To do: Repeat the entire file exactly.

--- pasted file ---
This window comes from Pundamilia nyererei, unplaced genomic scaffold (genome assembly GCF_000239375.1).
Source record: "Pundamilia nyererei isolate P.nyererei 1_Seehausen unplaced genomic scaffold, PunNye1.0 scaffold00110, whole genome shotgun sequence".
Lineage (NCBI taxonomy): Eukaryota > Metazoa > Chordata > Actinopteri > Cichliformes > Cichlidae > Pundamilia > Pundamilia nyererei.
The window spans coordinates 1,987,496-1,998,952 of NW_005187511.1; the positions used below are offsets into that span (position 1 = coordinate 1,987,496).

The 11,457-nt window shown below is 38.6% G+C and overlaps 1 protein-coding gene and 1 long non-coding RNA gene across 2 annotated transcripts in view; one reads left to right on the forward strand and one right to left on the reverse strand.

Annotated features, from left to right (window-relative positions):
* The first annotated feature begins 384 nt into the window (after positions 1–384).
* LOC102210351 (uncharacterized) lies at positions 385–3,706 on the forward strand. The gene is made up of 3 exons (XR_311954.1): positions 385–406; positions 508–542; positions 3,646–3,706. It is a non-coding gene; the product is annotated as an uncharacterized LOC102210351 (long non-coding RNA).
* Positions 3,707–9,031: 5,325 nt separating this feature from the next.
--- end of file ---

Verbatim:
This window comes from Pundamilia nyererei, unplaced genomic scaffold (genome assembly GCF_000239375.1).
Source record: "Pundamilia nyererei isolate P.nyererei 1_Seehausen unplaced genomic scaffold, PunNye1.0 scaffold00110, whole genome shotgun sequence".
Lineage (NCBI taxonomy): Eukaryota > Metazoa > Chordata > Actinopteri > Cichliformes > Cichlidae > Pundamilia > Pundamilia nyererei.
The window spans coordinates 1,987,496-1,998,952 of NW_005187511.1; the positions used below are offsets into that span (position 1 = coordinate 1,987,496).

The 11,457-nt window shown below is 38.6% G+C and overlaps 1 protein-coding gene and 1 long non-coding RNA gene across 2 annotated transcripts in view; one reads left to right on the forward strand and one right to left on the reverse strand.

Annotated features, from left to right (window-relative positions):
* The first annotated feature begins 384 nt into the window (after positions 1–384).
* LOC102210351 (uncharacterized) lies at positions 385–3,706 on the forward strand. The gene is made up of 3 exons (XR_311954.1): positions 385–406; positions 508–542; positions 3,646–3,706. It is a non-coding gene; the product is annotated as an uncharacterized LOC102210351 (long non-coding RNA).
* Positions 3,707–9,031: 5,325 nt separating this feature from the next.